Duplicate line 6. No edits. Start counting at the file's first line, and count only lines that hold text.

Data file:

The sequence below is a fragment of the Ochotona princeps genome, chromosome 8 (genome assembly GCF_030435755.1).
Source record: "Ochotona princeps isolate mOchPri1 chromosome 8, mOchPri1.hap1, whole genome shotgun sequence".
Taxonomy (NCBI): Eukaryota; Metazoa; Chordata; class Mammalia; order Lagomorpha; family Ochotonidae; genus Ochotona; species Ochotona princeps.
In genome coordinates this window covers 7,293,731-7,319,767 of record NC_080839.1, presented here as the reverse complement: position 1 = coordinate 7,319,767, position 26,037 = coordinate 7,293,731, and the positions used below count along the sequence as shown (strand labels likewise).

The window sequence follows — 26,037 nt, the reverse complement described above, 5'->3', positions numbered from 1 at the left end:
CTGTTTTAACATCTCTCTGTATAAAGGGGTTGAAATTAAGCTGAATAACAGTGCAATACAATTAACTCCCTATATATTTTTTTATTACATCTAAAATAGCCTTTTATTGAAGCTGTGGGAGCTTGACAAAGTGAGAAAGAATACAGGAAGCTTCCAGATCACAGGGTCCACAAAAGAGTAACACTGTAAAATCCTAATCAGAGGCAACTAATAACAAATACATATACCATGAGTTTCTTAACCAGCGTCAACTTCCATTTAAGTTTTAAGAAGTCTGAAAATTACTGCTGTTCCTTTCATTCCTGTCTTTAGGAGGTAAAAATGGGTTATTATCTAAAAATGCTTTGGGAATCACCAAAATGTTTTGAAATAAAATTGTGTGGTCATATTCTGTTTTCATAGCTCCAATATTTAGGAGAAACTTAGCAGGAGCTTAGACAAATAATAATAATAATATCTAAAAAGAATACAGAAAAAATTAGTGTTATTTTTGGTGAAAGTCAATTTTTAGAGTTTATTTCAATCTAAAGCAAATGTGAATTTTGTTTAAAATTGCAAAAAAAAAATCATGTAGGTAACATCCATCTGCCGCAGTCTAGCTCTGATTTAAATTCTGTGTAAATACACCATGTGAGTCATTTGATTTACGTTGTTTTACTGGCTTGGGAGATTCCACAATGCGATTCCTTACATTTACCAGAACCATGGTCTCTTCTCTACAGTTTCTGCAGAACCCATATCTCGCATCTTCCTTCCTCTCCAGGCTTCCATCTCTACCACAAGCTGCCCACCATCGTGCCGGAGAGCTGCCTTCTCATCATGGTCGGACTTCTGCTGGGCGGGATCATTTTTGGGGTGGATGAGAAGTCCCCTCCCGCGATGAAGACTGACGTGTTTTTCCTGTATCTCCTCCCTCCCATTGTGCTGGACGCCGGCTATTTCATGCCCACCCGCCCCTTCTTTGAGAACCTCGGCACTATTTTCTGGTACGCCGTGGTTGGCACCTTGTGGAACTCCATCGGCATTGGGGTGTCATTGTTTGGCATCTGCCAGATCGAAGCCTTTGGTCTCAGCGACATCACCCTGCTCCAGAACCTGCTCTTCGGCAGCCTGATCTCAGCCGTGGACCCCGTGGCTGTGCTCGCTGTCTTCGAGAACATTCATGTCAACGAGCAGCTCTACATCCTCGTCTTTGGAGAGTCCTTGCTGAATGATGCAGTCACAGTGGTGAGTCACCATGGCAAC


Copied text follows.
CTGTTTTAACATCTCTCTGTATAAAGGGGTTGAAATTAAGCTGAATAACAGTGCAATACAATTAACTCCCTATATATTTTTTTATTACATCTAAAATAGCCTTTTATTGAAGCTGTGGGAGCTTGACAAAGTGAGAAAGAATACAGGAAGCTTCCAGATCACAGGGTCCACAAAAGAGTAACACTGTAAAATCCTAATCAGAGGCAACTAATAACAAATACATATACCATGAGTTTCTTAACCAGCGTCAACTTCCATTTAAGTTTTAAGAAGTCTGAAAATTACTGCTGTTCCTTTCATTCCTGTCTTTAGGAGGTAAAAATGGGTTATTATCTAAAAATGCTTTGGGAATCACCAAAATGTTTTGAAATAAAATTGTGTGGTCATATTCTGTTTTCATAGCTCCAATATTTAGGAGAAACTTAGCAGGAGCTTAGACAAATAATAATAATAATATCTAAAAAGAATACAGAAAAAATTAGTGTTATTTTTGGTGAAAGTCAATTTTTAGAGTTTATTTCAATCTAAAGCAAATGTGAATTTTGTTTAAAATTGCAAAAAAAAAATCATGTAGGTAACATCCATCTGCCGCAGTCTAGCTCTGATTTAAATTCTGTGTAAATACACCATGTGAGTCATTTGATTTACGTTGTTTTACTGGCTTGGGAGATTCCACAATGCGATTCCTTACATTTACCAGAACCATGGTCTCTTCTCTACAGTTTCTGCAGAACCCATATCTCGCATCTTCCTTCCTCTCCAGGCTTCCATCTCTACCACAAGCTGCCCACCATCGTGCCGGAGAGCTGCCTTCTCATCATGGTCGGACTTCTGCTGGGCGGGATCATTTTTGGGGTGGATGAGAAGTCCCCTCCCGCGATGAAGACTGACGTGTTTTTCCTGTATCTCCTCCCTCCCATTGTGCTGGACGCCGGCTATTTCATGCCCACCCGCCCCTTCTTTGAGAACCTCGGCACTATTTTCTGGTACGCCGTGGTTGGCACCTTGTGGAACTCCATCGGCATTGGGGTGTCATTGTTTGGCATCTGCCAGATCGAAGCCTTTGGTCTCAGCGACATCACCCTGCTCCAGAACCTGCTCTTCGGCAGCCTGATCTCAGCCGTGGACCCCGTGGCTGTGCTCGCTGTCTTCGAGAACATTCATGTCAACGAGCAGCTCTACATCCTCGTCTTTGGAGAGTCCTTGCTGAATGATGCAGTCACAGTGGTGAGTCACCATGGCAAC